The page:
The other thing that keeps this from being a 5-star review for me is the love triangle. I am not a fan of insta-love, and I don’t like fluff for the sake of fluffiness. So when Maya met Kareem, a friend of the family’s, at a wedding and they started flirting almost perfectly, I gagged a little bit. Things fell into place like a perfect game of Tetris, and I gagged a bit more. Then when Kareem clearly made his feelings known, Maya turned him down for the football player she’d never really ever spoken to.

You can probably guess without me having to spoiler you what happens with ~Phil~, the cinnamon roll of a guy who she loves … but let’s just say that Phil gives the main love interest from Rainbow Rowell’s Fangirl a run for his money, and that homebody is so full of cheese and cinnamon he could be a toaster strudel.

All of this to say, halfway through the book an act of terrorism occurs, and we begin to see rampant religious scrutiny that broke my heart to see Maya have to endure. She is, after all, American-born, but the slurs and threats she deals with are absolutely gut-wrenching. This book does not wrap up in a neat little bow, either – the epilogue is sort of ambiguous, and we don’t really know what happens – I appreciate that, because too often in YA you see everything end on a perfect note … Maya would say something about a Bollywood dance number here, I feel. If you want a perfect ending, this isn’t it. Ahmed doesn’t sugar-coat it for you – that’s Phil The Cinnamon Roll’s job.

The Bottom Line

I adored getting to know Maya, and I am sad that her book was so short. I felt sympathy and heartbreak for her; I cheered with her victories and frowned at her defeats. Maya is human – gloriously, painfully human, and we all know how seventeen year old girls act. She was a delight to get to know, and I really hope she is doing well now. If you are looking for an owned voices narrative about Islamic culture, maybe go look somewhere else. But if you want to read about racism and hatred in today’s age and learn a little something from it, if you want to laugh and remember being seventeen … this is the one for you.

“In recent times we’ve seen hate emerge out of dark corners, torches blazing in the night. We’ve witnessed so-called leaders not merely casually accept cruelty, but engender it. Worse, we’ve seen horrific violence. But all around us, we’ve seen people rise up, not merely against the forces of hate, but for equality and justice. Bigotry may run through the American grain, but so too does resistance. We know the world we are fighting for.”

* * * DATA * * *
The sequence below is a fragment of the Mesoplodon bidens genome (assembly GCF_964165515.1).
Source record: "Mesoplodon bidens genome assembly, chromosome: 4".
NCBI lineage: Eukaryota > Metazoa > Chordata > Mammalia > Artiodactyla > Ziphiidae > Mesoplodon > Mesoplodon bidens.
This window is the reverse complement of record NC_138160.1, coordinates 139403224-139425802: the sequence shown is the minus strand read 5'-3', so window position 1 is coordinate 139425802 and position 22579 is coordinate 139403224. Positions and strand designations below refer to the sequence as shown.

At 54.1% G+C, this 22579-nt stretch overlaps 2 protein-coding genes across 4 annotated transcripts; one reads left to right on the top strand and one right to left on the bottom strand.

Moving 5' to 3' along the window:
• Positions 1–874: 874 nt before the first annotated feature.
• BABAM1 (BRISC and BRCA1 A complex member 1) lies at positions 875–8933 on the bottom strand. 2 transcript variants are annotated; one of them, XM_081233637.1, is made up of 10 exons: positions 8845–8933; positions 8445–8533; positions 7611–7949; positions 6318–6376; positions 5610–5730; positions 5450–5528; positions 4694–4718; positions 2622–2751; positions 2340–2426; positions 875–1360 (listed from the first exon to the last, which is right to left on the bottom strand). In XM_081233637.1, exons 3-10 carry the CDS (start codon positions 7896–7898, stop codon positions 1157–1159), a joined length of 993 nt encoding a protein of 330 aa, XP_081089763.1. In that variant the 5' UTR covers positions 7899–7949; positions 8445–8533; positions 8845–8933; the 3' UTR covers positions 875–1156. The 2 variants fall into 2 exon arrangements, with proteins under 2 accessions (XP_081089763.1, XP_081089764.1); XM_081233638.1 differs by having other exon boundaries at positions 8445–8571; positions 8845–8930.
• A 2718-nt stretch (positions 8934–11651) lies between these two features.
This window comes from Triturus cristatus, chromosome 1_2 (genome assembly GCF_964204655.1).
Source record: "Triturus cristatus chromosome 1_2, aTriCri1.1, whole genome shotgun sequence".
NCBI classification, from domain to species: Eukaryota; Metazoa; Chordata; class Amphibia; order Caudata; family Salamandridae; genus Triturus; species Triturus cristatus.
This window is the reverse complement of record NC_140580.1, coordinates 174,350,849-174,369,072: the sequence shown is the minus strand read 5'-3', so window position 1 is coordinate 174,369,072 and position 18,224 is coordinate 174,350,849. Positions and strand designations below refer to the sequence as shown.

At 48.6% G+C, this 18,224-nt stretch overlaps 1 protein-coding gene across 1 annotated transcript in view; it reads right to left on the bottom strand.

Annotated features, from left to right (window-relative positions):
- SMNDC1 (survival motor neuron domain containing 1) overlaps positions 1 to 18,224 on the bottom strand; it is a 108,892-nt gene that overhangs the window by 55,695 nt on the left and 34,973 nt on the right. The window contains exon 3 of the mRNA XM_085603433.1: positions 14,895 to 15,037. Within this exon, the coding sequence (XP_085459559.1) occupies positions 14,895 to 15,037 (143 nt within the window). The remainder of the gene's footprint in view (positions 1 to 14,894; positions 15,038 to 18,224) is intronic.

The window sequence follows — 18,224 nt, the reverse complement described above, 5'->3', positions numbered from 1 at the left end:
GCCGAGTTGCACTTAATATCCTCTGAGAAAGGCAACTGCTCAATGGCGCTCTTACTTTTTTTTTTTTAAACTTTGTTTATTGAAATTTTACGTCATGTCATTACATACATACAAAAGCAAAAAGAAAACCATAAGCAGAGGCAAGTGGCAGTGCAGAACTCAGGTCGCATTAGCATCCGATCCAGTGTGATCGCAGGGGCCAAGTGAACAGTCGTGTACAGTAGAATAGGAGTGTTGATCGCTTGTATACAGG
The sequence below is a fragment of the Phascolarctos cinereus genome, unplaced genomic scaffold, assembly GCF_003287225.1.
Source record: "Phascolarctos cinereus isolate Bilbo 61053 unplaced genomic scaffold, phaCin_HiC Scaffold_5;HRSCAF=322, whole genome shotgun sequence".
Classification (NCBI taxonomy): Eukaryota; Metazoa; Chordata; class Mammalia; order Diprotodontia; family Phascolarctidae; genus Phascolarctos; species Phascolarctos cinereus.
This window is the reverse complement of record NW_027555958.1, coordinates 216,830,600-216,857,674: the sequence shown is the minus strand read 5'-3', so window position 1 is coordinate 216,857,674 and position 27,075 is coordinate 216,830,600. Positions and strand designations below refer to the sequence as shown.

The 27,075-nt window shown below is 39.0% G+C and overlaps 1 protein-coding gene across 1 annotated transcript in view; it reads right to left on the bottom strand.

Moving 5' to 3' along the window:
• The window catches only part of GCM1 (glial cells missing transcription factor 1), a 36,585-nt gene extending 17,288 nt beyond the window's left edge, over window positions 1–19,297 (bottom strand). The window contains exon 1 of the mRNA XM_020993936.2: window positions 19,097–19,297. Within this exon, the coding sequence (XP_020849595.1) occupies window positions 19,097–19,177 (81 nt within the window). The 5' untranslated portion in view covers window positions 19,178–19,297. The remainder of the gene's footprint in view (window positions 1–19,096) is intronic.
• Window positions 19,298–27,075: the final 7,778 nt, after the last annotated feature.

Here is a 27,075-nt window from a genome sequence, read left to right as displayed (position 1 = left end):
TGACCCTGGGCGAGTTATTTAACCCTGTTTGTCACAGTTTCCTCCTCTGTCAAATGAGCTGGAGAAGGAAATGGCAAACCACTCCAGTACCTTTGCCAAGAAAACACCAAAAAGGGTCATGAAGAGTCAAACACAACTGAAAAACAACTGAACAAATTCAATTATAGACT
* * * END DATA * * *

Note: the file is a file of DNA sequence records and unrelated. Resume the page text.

four-stars
0 In Review

Review: Soulstruck by Natasha Sinel

I received this book for free from Netgalley in exchange for an honest review. This does not affect my opinion of the book or the content of my review.

Review: Soulstruck by Natasha SinelSoulstruck by Natasha Sinel
Published by Sky Pony Press on June 12th 2018
Pages: 256
Format: ARC
Goodreads
one-star

Seventeen-year-old Rachel Ferguson is trying to get struck by lightning. Hopefully it will lead to finding her soul mate, like it did for her mother. And then maybe her mom will be as devoted to her as she is to her lightning strike survivors group.
When Rachel discovers a journal written by her mother's soul mate - the man she thought was her father - she begins to question everything she's always believed, including soul mates, fate, and even her mother. No longer sure of its power, she decides to quit chasing lightning.
Rachel feels abandoned and alone. Her best friend has ditched her, her boyfriend has dumped her, and a confrontation with her mom only made things worse. At least she still has her friend Jay. In fact, their growing attraction to each other seems to be the only good thing happening.
But when her relationship with Jay starts to unravel, too, the impulse to get struck by lightning resurfaces.
And there's a thunderstorm coming.
Set in a small Cape Cod beach town in the off-season, Soulstruck is about the search for love and the risk of losing it while waiting for destiny to happen

 

I am a big lover of the “sleepy, summertime beach romance” YA literature genre, so I snapped up Soulstruck when it was available on Netgalley in order to get a jump on the warm weather – and as a Georgia native, summertime comes pretty darn quick here. Unfortunately, this was not a book I could sink my teeth into like I can with many of the other more established “summertime romance” YA veterans – this was an interesting concept, but it ultimately fell flat to me.